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Three Part Business Phone Call: Professional Telephone Greeting and Closing
Greeting your callers
So many call centers and businesses spend a lot of time worrying about what the body of their calls (or meat and potatoes of a call) sound like, that they don’t often give a lot of attention to their greeting or closing of their calls. Both the greeting and the closing are uniquely important to the life of the call and to the customers overall impression. The greeting sets the tone for the entire call, and as we all know first impressions are lasting impressions. For similar reasons, the closing of the call is equally important, because it is the last thing that the caller hears before they hang up the phone and are left with a final impression of the interaction that they associate to the company. Now that we have established why these elements are important to a call, let’s discuss how to formulate an effective greeting and closing.
The greeting of the call needs to be pleasant, informative and brief. So many times I have called a company and get a representative on the line where their greeting script is so long, I have forgotten why I called in the first place. When I say that the greeting needs to be informative, do not mistake this for wordy, I am simply implying that you should announce your company to the caller, so they know they have reached the correct company. However if the person answering the phone simply says “ABC Inc.” the greeting may be brief, but it is not pleasant at all. An effective greeting for any company should have three elements: a pleasant salutation, the name of the company they have reached, and the name of the person answering the phone call. For a company that works in a primarily localized area an effective example would be “Good [morning, afternoon, or evening], [company name], this is [name].” For example: “Good morning, ABC Inc., this is John.” Whereas for a company that works across multiple time zones an effective greeting would look more like, “Hello, [company name] this is [name]” or “Hello, ABC. Inc., this is John.”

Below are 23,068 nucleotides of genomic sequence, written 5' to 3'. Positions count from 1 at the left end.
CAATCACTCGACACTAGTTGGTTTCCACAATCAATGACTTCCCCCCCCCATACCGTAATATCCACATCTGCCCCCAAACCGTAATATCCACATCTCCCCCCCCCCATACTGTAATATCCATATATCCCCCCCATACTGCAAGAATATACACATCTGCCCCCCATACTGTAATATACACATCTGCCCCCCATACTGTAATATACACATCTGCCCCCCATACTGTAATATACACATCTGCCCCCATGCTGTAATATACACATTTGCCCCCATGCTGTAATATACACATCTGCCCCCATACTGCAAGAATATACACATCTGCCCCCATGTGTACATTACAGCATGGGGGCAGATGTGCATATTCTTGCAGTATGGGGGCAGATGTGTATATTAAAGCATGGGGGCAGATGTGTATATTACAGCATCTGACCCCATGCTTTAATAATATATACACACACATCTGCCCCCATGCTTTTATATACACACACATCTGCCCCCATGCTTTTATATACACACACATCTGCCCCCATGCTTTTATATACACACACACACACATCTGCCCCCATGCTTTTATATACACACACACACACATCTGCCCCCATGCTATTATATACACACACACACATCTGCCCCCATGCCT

The theory behind the person answering the phone giving their name is that it prompts the caller to give their name back. This would give you a great segue into the rest of the call, as you could then say, “Hi [caller’s name] how can I help you today?” A company with multiple divisions could use this same formula and input the name of the corresponding division into where the company name would typically go. This method would look like, “Good morning, IT, this is John.” Multiple divisions within a company adopting this method would streamline their telephone greetings, so no matter what department of a company a caller is reaching, they are being greeted with the same pleasant, informative, brief greeting.
As I had previously stated, the closing of the call is equally important, as it leaves the caller with a final and lasting impression of not only this single interaction but of your company as well. Again the closing, just like the greeting, should be pleasant, brief and also sincere. This is a great way to make the caller really feel like they matter to your company. That being said, the closing is not just how you say good-bye to your caller, but it encompasses the entire ending of the call. This means that you want to confirm that you have addressed all of the callers needs or ask if there are any other concerns the caller has prior to ending the phone call. This can be accomplished by simply asking, “Have I addressed all of your concerns today Mr. Smith?” or “Mr. Smith, is there anything else that I can help you with today?” By asking the caller if they have any other questions or concerns, you help eliminate repeat phone calls. Often times a caller will remember a second question as soon as they hang up with a company. If your representatives ask the caller if there is anything else, it prompts them to think, and often times they realize they do have another question.
If the caller says no they have no further questions, that’s it, you can end the call with a simple “Thank you for calling, have a nice day” or your representatives can personalize it a little more to the situation, “Thank you for calling Mr. Smith, have a nice rest of your day” or even “have a nice weekend” if it is a Friday. However, if the caller should think of another question, once you address their question, I would suggest going through this process another time, asking once again if there is anything else that you can help them with, prior to ending the call.
Following these suggestions will help your company result in more positive phone call experiences with your callers. Remember, a first impression is a lasting impression.
© 2009 caranoelle